Last week, Didier Reynders, European Commissioner for Justice, and Dr. Andrea Jelinek, Chair of the European Data Protection Board (EDPB), appeared at a hearing conducted by the European Parliament’s Committee on Civil Liberties, Justice and Home Affairs, and updated committee members on their work since the Schrems II decision.
In his remarks, Mr. Reynders identified three main areas on which the Commission is focusing.
First, the Commission is working with data protection authorities and the EDPB “to build a common understanding of the judgment and to avoid a fragmented approach from one member state to another.”
Second, the Commission is working to modernize the Standard Contractual Clauses, which process started before the Schrems II decision. The revised SCCs will reflect guidance from the Schrems II decision, which “should help companies in their compliance efforts.” Mr. Reynders stated that finalizing work on the SCCs is a “top priority” and that they “intend to launch the adoption process for the new clauses in the coming months and [he hopes] finalize it by the end of this year.”
Third, the Commission is working on negotiating a new framework with the United States. However, he cautioned “there will be no quick fix.”
Mr. Reynders concluded his remarks by stating that “the protection must travel with the data around the world.”
Much later in the hearing, and in response to committee member questions, Mr. Reynders outlined what “modernization” of the SCCs would entail. First, the SCCs need to be updated in light of new requirements of GDPR such as the controller/processor relationship in Article 28 and GDPR’s transparency obligations. The SCCs also need to address data transfers that are not currently covered, including transfers from an EU processor to a non-EU subprocessor. Third, the SCCs need to better reflect the processing activities in the modern digital economy where there are multiple data importers and exporters.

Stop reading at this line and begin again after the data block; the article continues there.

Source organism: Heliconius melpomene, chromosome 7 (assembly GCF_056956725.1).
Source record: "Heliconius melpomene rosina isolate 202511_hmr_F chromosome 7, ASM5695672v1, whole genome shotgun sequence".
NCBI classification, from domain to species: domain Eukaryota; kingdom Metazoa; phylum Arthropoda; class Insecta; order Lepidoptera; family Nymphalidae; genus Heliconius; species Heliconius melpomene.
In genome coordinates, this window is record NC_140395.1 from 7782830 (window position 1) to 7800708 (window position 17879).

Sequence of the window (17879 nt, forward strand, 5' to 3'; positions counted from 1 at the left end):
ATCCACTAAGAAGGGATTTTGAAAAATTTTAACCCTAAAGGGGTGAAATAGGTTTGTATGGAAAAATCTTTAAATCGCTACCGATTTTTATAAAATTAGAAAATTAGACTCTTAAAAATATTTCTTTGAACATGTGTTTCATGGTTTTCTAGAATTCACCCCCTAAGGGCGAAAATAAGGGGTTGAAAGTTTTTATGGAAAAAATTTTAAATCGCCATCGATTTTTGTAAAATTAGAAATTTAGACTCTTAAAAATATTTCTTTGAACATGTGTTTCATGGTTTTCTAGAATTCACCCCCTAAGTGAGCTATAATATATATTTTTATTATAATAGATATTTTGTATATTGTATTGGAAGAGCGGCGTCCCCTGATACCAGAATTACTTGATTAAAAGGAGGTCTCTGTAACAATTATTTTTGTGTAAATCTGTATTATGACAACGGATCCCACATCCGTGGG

In her remarks, Dr. Jelinek stated that the EDPB is “currently preparing additional support to provide controls and processes with recommendations to assist [organizations] in identifying and implementing appropriate supplementary measures.”
Dr. Jelinek also stated that it was “important to point out” that the Schrems IIruling applied to data transfers to all third countries, not just the United States. Further, the derogations for transfers identified in Article 49 “must be treated as what they are – derogations” and “can only be the exception, not the rule.”
She further stated that, in the coming weeks and months, the EDPB would review existing documents and guidance in light of the Schrems II judgment. The EDPB also will prepare recommendations to controllers to identify appropriate supplementary measures of the “legal, technical and organizational nature.” She was careful to point out, however, that there cannot be a “one-size-fits-all” or “quick fix” solution” and that each organization will need to evaluate its own unique situation.
The day after the hearing, the EDPB announced that it has created a taskforce to “prepare recommendations to assist controllers and processors with their duty to identify and implement appropriate supplementary measures to ensure adequate protection when transferring data to third countries.”
In the end, although Mr. Reynders and Dr. Jelinek did not provide insight into the nature of the forthcoming guidance and changes, they did confirm that companies should expect to see developments in the coming months.
The hearing also included comments from Max Schrems as well as committee members. Mr. Schrems and the committee members raised numerous concerns regarding the status of these issues and were passionate that the European legal structure must ensure for the rights of European citizens at home and abroad.